January 23, 2013: State Board of Education votes to require more standardized testing!

When the Connecticut State Board of Education met yesterday to approve their 2013 legislative agenda, a primary initiative was to expand the state’s mandatory standardized testing program to include all Connecticut students in the 11th grade.

As of now, the state’s absurd mandatory Connecticut Mastery standardized testing extravaganza begins in grade three and runs through the CAPT test in grade 10.

Last year, Governor Malloy’s “education reform” proposal included a new mandatory test for students in the 11th grade.  The Democrats on the General Assembly’s Education Committee quickly quashed the idea recognizing that students are already wasting way too much time being tested when they should be spending time learning.

Well, brace yourselves, the NO Child Left Untested industry is back.

In addition to the state’s mastery test program, school districts are required or are voluntarily engaged in a variety of other standardized testing programs and schemes.  There are the Direct Reading Assessment (DRA) or Degrees of Reading Power (DRP) tests.  There are the Northwest Evaluation Association Measure of Academic Performance (NWEA MAP) tests.

Then there are the LAS, LAU and NOCTI tests.

Add of course the PSAT and SATs for high school students.

And of course, each round of tests requires hours and hours of practice tests.

As parents know, “Reading Prompts” now begin in 1st grade in order to position children correctly for the first round of testing that takes place two years later in 3rd grade.

One seasoned veteran teacher recently reported that from 3rd grade through 12th grade, students and teachers in suburban districts now spend more than six weeks taking standardized tests, and that doesn’t even count the practice tests.

The time wasted on standardized testing is even greater in our urban school districts like Hartford and Bridgeport.  In just the past few years, those districts have shifted from one district wide Connecticut Mastery Test program a year to three rounds of district wide standardized benchmark tests PLUS the Connecticut Mastery Test.

Recently Bridgeport’s massive benchmark testing program crashed their computer system and children spent countless hours sitting around waiting while the information technology people worked with the out-of-state testing companies to try to figure out how to get the testing program back up and running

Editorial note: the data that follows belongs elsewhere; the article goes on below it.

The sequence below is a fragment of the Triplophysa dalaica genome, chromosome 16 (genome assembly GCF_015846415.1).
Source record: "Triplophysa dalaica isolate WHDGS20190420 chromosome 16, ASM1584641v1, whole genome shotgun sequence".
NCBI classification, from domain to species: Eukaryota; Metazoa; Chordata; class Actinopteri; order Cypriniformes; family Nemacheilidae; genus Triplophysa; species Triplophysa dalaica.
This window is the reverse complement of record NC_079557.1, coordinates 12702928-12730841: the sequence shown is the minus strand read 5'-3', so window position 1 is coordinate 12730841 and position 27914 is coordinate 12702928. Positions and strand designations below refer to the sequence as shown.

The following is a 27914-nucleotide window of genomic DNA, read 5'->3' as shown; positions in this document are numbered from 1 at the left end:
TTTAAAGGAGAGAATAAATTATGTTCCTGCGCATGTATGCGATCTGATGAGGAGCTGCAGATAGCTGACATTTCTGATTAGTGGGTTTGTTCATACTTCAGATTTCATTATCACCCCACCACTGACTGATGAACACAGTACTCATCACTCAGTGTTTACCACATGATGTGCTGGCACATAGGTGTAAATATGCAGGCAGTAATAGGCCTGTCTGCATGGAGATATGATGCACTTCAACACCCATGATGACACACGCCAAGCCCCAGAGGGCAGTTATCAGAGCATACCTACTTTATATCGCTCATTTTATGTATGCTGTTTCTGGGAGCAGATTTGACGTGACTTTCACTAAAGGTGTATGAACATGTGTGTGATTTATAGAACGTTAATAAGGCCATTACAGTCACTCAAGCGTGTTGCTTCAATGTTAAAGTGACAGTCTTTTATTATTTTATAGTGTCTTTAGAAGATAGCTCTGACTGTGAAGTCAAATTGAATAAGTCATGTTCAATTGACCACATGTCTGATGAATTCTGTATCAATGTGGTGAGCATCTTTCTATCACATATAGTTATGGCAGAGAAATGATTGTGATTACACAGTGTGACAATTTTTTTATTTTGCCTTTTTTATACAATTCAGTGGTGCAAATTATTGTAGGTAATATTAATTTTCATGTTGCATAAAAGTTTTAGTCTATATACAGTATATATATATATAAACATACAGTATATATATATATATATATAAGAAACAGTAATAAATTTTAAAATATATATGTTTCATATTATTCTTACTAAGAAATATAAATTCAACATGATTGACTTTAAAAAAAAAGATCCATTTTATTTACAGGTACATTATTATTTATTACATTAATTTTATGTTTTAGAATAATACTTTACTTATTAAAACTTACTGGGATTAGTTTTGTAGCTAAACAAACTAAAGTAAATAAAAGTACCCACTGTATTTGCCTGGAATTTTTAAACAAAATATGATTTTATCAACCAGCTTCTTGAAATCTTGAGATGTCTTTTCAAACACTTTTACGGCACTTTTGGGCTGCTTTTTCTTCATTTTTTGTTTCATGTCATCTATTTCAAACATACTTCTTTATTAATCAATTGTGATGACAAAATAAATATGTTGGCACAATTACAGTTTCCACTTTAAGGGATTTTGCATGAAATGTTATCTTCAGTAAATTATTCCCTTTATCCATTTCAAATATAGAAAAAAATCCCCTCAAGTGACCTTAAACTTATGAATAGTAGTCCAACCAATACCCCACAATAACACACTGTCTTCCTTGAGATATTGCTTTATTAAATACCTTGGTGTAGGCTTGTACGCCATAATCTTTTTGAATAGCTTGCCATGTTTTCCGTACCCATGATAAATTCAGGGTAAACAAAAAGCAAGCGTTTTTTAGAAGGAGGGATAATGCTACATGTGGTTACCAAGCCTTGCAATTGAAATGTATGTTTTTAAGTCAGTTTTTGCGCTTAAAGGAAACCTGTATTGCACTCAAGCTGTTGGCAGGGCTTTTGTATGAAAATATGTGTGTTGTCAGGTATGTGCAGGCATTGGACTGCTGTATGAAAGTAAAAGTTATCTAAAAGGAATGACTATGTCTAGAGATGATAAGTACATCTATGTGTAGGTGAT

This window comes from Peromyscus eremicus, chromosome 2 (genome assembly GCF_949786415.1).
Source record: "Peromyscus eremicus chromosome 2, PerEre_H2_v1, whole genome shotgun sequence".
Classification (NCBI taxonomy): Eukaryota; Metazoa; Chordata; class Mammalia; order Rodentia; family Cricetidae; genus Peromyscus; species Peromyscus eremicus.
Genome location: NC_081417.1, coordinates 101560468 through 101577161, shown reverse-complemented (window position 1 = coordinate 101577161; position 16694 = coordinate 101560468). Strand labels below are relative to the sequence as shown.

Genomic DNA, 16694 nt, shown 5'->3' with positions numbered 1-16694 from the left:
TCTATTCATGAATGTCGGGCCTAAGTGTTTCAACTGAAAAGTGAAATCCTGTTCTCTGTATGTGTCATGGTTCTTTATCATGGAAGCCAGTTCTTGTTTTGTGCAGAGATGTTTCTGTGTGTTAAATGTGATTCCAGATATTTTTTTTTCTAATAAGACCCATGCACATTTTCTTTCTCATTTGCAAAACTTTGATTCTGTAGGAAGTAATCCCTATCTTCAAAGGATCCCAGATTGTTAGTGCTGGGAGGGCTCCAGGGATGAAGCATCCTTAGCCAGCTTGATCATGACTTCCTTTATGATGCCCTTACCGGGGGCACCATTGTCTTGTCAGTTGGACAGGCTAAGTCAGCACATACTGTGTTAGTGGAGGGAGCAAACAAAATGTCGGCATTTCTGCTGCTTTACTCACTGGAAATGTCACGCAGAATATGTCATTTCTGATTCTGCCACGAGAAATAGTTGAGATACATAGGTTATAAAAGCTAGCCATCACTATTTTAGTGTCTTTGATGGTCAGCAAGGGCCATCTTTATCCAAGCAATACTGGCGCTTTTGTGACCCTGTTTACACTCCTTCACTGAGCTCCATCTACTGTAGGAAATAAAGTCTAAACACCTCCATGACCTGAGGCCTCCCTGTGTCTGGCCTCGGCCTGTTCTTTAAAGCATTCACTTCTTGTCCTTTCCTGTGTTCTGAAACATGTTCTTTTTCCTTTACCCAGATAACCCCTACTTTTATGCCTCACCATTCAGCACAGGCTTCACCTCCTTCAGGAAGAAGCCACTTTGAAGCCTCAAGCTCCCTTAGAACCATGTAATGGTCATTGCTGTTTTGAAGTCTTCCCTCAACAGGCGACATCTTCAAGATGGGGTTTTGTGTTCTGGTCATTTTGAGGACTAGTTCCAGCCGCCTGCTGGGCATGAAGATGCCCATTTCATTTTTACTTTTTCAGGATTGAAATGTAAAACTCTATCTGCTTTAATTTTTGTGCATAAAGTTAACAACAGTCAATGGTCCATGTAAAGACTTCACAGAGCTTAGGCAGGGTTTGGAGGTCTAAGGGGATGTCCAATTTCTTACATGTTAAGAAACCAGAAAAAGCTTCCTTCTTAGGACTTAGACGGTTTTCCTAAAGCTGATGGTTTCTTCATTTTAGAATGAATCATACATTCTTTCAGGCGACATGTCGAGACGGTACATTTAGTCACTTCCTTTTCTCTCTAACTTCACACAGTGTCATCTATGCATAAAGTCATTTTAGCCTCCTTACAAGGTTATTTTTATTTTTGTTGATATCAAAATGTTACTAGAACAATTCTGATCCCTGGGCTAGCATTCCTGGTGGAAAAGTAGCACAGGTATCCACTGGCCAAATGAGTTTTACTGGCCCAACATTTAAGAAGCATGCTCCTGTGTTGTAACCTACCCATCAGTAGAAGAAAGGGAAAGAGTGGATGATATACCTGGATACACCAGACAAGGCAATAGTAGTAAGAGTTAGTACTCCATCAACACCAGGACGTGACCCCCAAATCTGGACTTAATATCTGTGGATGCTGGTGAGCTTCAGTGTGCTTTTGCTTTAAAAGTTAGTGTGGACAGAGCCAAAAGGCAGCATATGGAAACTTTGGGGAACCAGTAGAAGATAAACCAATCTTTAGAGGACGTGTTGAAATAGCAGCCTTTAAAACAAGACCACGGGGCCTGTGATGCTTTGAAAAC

The Connecticut State Department of Education has estimated that just CMT/CAPT, the mastery test program alone, costs more than $25 million a year and if you add up all the standardized testing efforts, Connecticut and local taxpayers may be shelling out as much as $100 million a year for testing programs.

In nearly every case, the money goes directly to out-of-state, for-profit testing companies.

So here we are.

Cutting essential services to deal with a state budget deficit of more than $400 million this year and looking at a $1.2 billion projected budget deficit next year.

And all this is AFTER the state increased taxes by $1.5 billion during Governor Malloy’s first year in office.

And what do Malloy’s appointees to the Connecticut Board of Education decide to do?

They proposed a whole new round of standardized testing for another whole grade, the grade in which college bound students are supposed to be focusing on their grades, as well as the PSATs and SATs, while other students are looking ahead to prepare for work and other post-secondary education opportunities.

It is, as Wait, What? readers like to call – another “you can’t make this sh*t up” moment.

Another day, another six figure state job goes to an out-of-state PR person

Today’s double barreled lesson; (1) There is always room for one more Director of Communications on the ship of state, even in the face of a billion dollar deficit, and (2) there are simply no qualified PR people in Connecticut.

Last week came the news that UConn President Herbst had to go all the way to Iowa to get her $227,000 PR person.

Today comes news that Stefan Pryor, Governor Malloy’s Commissioner of Education, is bringing in yet another out-of-state person to help him run Connecticut’s Department of Education.

This time it is a new Communications Director, the third he has had since becoming Commissioner about a year ago.  The first was filling in on a temporary basis and has since returned to his job in the Department of Education.  The second has been transferred to a new task at the Education agency and now Kelly Donnelly will be coming on board at the end of this week.

Although Donnelly apparently has absolutely no background in public education or education policy, she is an experienced political operative, having worked on numerous political campaigns in New Jersey and New York.

Since 2007, the 2002 graduate of Notre Dame worked as a campaign manager for a state assembly race in New Jersey, a city council candidate in Brooklyn, New York, a congressional candidate on Long Island and as a field organizer in Jim Keane’s 2007 gubernatorial campaign in New Jersey.

According to the social networking site, LinkedIn, her most recent job was a six month stint as the Deputy Communications Director for The New Jersey Democratic Legislative Majority, which was a political committee formed by the New Jersey Senate Democratic Majority and the New Jersey Democratic Assembly Campaign Committees.

From 2009 to 2011, Donnelly served as project manager for a California solar energy company where she oversaw residential and commercial photovoltaic (solar system) installations.

The salary level for the new State Department of Education’s Director of Communication was not immediately available, so check back for that number at a later date.